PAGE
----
Open source IT management and monitoring company Zenoss raised a $25 million series C lead by Summit Partners with participation from previous investors Grotech Ventures, Intersouth Partners and Boulder Ventures. This brings the company’s total funding to $45 million.
The company sponsors the development of the free open source Zenoss Core and sells support along with enterprise versions of the open core offering that include proprietary management tools and analytics features. The tools can be used to monitor and management both virtual and physical infrastructure, on-premises or in the public cloud.
Zenoss was founded in 2005 by CEO Bill Karpovich and CTO Erik Dahl, two former employees of USinternetworking (USi), an early software-as-a-service company that was acquired by AT&T in 2006. Karpovich had also worked at Digex, an early managed hosting provider. Dahl and Karpovich had dealt with the painful realities of web operations and saw the need for visibility across the storage and compute layers and into the application layer.
Dahl had started developing some ideas for an open source IT management system in 2002 after he left USi, but Karpovich says wasn’t until they formed Zenoss that the project became serious. The first version of Zenoss Core was released in 2006 and the company raised a $4.8 million series A lead by Boulder Ventures and Intersouth Partners. The commercial product followed in 2007.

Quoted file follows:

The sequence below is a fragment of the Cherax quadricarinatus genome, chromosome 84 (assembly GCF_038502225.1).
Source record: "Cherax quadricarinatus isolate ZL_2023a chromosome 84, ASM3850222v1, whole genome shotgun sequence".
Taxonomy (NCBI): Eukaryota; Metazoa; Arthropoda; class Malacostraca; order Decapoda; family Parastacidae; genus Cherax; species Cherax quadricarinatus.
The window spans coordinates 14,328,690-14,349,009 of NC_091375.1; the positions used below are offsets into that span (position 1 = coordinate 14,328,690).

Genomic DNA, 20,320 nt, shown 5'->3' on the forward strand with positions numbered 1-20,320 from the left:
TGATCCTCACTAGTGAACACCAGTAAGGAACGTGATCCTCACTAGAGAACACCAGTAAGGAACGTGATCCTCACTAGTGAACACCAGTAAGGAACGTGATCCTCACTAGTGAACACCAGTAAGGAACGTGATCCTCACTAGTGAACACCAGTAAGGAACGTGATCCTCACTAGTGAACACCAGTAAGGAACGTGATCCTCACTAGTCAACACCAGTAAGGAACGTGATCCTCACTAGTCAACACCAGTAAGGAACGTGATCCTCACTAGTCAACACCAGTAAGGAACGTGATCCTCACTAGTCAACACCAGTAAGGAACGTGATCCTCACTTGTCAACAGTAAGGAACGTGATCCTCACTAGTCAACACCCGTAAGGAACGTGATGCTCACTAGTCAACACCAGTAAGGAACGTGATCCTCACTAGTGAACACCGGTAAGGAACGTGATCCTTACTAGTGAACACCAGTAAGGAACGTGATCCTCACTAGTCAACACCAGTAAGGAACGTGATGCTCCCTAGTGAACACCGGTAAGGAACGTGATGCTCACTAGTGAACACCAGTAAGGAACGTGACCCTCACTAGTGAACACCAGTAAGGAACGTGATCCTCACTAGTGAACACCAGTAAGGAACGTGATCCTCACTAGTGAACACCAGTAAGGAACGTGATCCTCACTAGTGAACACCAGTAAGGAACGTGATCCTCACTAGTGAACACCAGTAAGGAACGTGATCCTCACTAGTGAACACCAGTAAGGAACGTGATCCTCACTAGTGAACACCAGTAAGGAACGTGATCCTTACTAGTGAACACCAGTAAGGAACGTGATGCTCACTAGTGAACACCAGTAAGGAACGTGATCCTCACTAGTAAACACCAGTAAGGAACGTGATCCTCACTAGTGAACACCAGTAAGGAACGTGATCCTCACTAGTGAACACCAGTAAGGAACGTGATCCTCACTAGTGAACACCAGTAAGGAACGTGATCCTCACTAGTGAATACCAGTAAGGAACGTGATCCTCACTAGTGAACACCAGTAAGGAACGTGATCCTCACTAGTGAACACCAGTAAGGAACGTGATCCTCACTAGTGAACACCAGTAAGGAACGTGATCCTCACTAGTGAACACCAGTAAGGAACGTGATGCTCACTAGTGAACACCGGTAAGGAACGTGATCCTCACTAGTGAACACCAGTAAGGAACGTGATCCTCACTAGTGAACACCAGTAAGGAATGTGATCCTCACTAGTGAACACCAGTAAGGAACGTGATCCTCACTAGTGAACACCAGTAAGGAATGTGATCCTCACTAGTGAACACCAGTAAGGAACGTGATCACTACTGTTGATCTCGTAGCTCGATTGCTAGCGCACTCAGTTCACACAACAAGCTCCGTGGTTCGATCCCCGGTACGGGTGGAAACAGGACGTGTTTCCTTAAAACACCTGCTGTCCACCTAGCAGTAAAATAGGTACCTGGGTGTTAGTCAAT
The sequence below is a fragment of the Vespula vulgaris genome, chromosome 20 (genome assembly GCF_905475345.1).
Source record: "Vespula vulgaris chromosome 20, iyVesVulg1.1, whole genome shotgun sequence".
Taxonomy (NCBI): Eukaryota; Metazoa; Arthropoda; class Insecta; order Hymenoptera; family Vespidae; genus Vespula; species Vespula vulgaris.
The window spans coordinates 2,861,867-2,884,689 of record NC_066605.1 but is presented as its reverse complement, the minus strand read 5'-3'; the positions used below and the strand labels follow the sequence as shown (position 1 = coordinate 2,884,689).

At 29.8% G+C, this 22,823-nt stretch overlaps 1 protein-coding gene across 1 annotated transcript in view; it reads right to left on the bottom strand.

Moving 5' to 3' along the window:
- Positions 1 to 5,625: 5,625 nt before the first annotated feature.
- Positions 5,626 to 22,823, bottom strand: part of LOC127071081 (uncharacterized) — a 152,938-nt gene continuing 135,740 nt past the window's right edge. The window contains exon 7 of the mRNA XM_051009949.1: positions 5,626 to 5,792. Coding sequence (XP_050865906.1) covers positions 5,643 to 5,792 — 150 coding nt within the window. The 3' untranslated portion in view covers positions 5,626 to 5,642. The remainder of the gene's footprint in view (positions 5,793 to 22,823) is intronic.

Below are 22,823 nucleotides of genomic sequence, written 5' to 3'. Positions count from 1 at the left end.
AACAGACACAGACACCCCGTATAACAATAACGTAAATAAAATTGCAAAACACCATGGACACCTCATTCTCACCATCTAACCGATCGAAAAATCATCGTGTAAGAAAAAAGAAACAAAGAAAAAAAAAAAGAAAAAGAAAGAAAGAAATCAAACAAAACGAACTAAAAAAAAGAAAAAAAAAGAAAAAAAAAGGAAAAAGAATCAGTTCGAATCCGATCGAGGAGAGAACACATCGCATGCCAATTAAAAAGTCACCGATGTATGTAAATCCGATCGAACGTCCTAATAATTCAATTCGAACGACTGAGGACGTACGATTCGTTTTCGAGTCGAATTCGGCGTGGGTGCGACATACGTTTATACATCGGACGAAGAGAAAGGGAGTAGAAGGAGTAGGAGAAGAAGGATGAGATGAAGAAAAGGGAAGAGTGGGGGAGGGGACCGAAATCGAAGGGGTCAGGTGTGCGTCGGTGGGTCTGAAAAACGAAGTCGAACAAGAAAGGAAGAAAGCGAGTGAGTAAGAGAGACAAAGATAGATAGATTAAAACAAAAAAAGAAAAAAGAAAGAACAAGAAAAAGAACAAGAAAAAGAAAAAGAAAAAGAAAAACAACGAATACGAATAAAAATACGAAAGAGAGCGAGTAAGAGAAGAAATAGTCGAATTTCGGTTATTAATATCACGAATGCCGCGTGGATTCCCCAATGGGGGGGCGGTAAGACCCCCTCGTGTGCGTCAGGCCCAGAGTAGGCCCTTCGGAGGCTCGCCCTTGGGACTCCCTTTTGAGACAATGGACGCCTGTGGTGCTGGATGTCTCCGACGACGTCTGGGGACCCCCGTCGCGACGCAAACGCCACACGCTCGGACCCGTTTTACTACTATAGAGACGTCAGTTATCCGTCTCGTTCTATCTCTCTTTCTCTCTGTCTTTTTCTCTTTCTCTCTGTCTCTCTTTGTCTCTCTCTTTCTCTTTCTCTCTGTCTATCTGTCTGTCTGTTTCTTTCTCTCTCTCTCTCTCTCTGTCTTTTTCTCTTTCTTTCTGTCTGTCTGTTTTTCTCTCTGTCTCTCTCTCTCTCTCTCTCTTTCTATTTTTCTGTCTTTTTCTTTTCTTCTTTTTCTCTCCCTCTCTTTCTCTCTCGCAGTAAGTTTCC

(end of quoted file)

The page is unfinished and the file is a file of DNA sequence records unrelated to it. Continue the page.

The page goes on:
Zenoss raised an $11 million series B round in 2008 led by Grotech Capital. Dahl left the company in 2010. He now works at MobileSpaces, which recently raised $3 million from Accel Partners. Alan Conley. former CTO of Cisco’s network management group, is now CTO of Zenoss.
Zenoss has aligned itself with DevOps, a multifaceted (re: confusing) movement that advocates a closer working relationship between development and operations staff, the application of agile development practices to IT operations and the virtualization and automation of infrastructure.
Karpovich thinks having worked at early cloud or proto-cloud companies gives them an advantage over the older solution offered by “the big four” IT management vendors (BMC, CA, HP, and IBM). “Our whole idea from day one was to automate these processes, including monitoring,” he says.
There are other, even newer companies out there however that are trying to take on the cloud infrastructure management and monitoring market. For example Boundary, which just just launched a free version of its service last summer.
Still, Karpovich thinks Zenoss can straddle the line between newer, less mature companies and the aging giants of IT.